Last year the law was amended and according to section 4 (15) of the Safe Motherhood and Reproductive Health Rights Act, passed by the Parliament in September last year, abortions are now allowed up to 28 weeks in cases of incest, rape, serious health risks to the mother or if fetus is found with genetic defects.
The new Act of 2018 allows women to terminate pregnancies of up to 28 weeks fulfilling following conditions: if a doctor decides that their pregnancy poses a serious risk to their lives or could seriously affect their mental and physical health, if the baby will be born with deformities, or if they are infected with HIV or similarly incurable diseases.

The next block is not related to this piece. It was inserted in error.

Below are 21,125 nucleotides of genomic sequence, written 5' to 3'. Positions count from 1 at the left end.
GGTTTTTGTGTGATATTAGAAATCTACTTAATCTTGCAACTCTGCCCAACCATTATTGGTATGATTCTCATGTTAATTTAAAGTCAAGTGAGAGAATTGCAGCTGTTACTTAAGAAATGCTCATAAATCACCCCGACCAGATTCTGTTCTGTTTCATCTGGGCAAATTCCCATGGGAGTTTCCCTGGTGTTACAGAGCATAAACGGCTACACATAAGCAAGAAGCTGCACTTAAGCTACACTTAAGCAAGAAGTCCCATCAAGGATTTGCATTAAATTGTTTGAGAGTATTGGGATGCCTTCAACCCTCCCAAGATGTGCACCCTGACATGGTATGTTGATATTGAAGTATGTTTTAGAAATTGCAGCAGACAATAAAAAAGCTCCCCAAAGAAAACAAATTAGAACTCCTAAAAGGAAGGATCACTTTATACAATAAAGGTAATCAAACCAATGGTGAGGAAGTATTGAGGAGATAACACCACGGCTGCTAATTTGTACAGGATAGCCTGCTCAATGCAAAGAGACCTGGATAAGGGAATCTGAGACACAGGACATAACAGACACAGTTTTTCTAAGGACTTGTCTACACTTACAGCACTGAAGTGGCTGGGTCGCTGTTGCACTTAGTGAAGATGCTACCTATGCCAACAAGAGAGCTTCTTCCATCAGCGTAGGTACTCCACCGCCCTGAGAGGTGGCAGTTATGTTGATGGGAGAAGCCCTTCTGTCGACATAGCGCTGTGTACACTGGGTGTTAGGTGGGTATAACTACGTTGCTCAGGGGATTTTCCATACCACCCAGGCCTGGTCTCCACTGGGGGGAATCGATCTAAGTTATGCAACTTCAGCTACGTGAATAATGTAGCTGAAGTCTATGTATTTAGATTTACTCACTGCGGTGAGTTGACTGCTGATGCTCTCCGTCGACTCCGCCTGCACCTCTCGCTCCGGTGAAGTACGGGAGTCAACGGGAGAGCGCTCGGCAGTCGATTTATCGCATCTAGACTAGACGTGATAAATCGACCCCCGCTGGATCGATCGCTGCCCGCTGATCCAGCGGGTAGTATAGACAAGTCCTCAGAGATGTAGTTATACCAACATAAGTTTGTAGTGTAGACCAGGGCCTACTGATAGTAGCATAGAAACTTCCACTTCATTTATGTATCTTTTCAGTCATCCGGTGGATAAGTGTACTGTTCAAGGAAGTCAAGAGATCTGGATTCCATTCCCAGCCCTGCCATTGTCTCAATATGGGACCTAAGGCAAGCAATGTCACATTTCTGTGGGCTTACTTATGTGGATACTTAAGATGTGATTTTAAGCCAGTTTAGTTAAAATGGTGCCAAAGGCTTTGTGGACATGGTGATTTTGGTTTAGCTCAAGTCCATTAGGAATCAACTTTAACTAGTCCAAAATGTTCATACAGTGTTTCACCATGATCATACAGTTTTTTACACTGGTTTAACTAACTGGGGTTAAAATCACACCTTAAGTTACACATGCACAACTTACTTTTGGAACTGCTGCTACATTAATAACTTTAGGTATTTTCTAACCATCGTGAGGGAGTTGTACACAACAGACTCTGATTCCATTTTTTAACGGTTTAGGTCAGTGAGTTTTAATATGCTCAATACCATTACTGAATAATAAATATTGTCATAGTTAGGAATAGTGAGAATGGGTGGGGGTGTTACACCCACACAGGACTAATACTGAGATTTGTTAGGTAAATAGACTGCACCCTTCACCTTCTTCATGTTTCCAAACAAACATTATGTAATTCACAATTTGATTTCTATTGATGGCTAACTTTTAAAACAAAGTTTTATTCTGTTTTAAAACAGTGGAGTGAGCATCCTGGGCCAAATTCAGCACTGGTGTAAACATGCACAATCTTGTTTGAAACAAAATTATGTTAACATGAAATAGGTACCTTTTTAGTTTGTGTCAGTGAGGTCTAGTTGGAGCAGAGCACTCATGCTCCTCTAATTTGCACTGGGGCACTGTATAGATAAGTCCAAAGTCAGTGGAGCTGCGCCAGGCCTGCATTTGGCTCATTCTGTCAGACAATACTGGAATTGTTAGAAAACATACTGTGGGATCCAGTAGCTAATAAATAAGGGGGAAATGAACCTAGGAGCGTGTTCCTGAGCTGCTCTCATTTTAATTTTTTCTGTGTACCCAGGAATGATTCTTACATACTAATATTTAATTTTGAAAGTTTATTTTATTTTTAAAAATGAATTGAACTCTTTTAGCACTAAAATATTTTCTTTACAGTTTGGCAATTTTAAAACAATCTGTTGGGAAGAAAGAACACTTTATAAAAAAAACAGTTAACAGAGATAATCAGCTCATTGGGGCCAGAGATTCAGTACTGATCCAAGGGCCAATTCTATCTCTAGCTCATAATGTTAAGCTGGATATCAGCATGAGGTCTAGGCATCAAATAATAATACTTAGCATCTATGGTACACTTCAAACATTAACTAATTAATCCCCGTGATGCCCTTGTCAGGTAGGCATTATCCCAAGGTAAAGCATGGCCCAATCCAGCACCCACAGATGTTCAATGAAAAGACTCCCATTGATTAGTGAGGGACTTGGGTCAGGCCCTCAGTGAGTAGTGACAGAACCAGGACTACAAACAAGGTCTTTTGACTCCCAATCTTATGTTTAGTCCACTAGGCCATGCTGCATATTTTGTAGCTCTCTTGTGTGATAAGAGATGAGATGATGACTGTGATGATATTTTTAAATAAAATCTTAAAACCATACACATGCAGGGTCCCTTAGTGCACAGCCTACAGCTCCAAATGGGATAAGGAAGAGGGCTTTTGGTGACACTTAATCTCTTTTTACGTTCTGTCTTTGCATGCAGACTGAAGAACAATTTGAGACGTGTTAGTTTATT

Abortion practices in Nepal
The Department of Health Services (DoHS) Annual Report, released few months ago, showed that 3000 women below the age of 20 terminated their pregnancies across the country, in the fiscal year 2017/18.
According to the DoHS Report’s, a total of 1,86,144 women and girls opted for abortions during the last fiscal year. Based on this number, a simple estimate shows that around 15000 abortions occur in a month; which comes down to 509 women and girls terminating pregnancies in a day.
The DoHS Report for the fiscal year (FY) 2074/75 (2017/18) data for abortion cases in 77 districts, shows that the highest number of abortion cases were found in Kathmandu district, with 11,8,16 women and girls to have undergone abortions. The data indicates, there was no case of abortion in Rukum East and Manang districts. Province-wise, the highest cases of abortion were reported in Province 3, while, Karnali Province had the least number of cases.